No one likes to tell someone else they’ve done a poor job or received a bad mystery shop. It’s one of those things most managers never get used to having to do.
Which is why mystery shopping is an excellent, non-biased way to be able to start a discussion with a less than stellar employee. (It’s also a great way to acknowledge those excellent employees too!)
Starting the discussion after a mystery shop has been performed provides you with written observations from a third party. The third party being a potential or actual customer.
The report isn’t your opinion or observations of their co-workers. It is of a real interaction. A great basis for a real discussion on what went right and what did not.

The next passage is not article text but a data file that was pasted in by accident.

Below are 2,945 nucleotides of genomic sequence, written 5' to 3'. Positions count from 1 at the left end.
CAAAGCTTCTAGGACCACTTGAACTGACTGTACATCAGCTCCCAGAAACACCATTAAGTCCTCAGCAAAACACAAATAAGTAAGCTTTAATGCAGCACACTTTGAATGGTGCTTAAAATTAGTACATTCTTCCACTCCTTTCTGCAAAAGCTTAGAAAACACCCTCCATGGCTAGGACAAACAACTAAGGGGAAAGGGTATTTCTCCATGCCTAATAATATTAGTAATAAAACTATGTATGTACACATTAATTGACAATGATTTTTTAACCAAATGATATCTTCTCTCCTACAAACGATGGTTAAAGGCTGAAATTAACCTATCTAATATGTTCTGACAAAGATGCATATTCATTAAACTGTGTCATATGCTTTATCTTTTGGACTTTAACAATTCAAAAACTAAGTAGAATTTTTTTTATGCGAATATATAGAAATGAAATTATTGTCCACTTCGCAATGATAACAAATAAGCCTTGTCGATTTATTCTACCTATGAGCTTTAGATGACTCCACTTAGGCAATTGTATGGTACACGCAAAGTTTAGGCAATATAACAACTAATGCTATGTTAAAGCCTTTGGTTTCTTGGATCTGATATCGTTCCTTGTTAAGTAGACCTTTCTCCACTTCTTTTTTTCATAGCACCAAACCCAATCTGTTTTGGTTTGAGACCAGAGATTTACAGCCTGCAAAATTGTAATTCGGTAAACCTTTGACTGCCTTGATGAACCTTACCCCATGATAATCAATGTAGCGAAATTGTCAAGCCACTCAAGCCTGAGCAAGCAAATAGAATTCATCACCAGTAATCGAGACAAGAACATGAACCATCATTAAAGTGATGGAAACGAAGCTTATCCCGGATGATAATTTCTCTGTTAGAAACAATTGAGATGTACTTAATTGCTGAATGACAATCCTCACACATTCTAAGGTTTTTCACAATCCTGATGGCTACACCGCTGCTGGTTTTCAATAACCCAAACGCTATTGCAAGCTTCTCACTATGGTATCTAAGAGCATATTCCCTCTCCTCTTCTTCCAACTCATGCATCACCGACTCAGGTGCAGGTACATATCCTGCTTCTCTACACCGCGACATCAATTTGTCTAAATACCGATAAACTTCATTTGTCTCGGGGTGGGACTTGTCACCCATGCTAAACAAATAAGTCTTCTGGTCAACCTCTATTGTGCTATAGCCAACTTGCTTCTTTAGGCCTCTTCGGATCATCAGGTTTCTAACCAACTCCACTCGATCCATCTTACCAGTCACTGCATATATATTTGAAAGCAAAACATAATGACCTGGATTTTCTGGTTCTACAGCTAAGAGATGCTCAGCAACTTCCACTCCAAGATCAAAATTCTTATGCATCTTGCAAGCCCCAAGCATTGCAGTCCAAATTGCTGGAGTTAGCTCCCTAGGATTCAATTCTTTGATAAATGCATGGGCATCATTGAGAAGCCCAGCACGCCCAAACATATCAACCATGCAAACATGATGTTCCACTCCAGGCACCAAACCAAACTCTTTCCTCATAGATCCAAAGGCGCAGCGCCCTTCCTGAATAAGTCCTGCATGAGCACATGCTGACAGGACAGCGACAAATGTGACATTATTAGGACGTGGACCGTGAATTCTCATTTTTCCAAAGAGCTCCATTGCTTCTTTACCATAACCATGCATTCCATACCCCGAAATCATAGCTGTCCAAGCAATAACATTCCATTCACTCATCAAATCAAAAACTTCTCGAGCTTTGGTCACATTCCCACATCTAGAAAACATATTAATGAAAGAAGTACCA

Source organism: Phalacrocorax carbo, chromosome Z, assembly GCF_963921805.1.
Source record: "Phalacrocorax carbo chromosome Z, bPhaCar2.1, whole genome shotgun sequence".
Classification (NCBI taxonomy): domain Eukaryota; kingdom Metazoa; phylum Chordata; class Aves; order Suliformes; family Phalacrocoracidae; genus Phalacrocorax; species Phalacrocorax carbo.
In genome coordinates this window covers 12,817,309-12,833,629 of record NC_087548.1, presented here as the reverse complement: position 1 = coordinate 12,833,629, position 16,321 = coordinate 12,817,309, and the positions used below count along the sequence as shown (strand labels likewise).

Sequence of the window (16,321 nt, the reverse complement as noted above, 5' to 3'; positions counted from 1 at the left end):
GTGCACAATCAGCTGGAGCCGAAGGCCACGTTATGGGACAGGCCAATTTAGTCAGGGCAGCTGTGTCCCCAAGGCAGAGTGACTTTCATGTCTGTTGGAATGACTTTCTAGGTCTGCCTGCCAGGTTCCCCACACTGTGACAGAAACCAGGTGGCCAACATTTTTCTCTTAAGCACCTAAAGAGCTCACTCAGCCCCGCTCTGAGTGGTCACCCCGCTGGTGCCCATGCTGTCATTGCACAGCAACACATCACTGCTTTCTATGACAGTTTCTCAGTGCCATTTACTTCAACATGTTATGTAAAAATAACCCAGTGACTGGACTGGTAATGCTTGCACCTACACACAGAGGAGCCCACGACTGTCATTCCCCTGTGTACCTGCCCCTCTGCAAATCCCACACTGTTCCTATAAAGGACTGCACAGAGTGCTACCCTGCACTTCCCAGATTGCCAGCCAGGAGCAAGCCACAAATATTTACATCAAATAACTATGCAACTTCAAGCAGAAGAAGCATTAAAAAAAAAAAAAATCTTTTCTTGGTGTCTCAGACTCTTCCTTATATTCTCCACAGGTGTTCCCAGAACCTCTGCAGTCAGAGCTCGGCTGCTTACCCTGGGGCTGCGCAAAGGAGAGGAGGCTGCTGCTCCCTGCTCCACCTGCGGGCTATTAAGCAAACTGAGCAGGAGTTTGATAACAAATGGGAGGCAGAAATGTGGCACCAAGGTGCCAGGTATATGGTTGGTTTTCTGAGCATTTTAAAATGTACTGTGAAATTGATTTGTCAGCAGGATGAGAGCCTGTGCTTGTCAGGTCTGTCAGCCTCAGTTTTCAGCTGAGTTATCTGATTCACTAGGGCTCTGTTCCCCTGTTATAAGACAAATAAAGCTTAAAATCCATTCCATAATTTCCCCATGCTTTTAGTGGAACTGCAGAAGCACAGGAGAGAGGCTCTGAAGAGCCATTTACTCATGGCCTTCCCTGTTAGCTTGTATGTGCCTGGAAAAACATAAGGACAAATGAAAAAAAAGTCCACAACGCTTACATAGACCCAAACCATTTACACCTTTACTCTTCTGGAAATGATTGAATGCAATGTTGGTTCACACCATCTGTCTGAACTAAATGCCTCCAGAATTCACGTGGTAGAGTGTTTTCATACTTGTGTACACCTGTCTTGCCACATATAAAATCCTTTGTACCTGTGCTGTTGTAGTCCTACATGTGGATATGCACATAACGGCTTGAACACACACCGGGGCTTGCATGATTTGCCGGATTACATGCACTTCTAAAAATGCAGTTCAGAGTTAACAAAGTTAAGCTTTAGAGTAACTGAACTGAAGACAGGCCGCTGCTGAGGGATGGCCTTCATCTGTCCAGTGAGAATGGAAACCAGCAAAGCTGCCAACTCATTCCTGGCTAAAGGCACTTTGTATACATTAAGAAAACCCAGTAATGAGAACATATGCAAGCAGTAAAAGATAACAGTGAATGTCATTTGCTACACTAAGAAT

Continue reading “How to Coach an Employee after a Bad Mystery Shop”
There was a time when earning a decent wage and providing benefits such as health care and a pension were motivation enough to keep staff engaged in their jobs. And to stay with the same company for their entire career.
There was a hierarchy in the organization. Everyone knew where they were on the planning chart.
Millennials – the generation born between 1982 and 2000 – are growing within our workforce. This is the generation that grew up with technology. They are educated, self-confident and have an inordinate ability to multi-task.
They like planning charts, but not necessarily hierarchical management.
Continue reading “Don’t Let That Employee Leave!”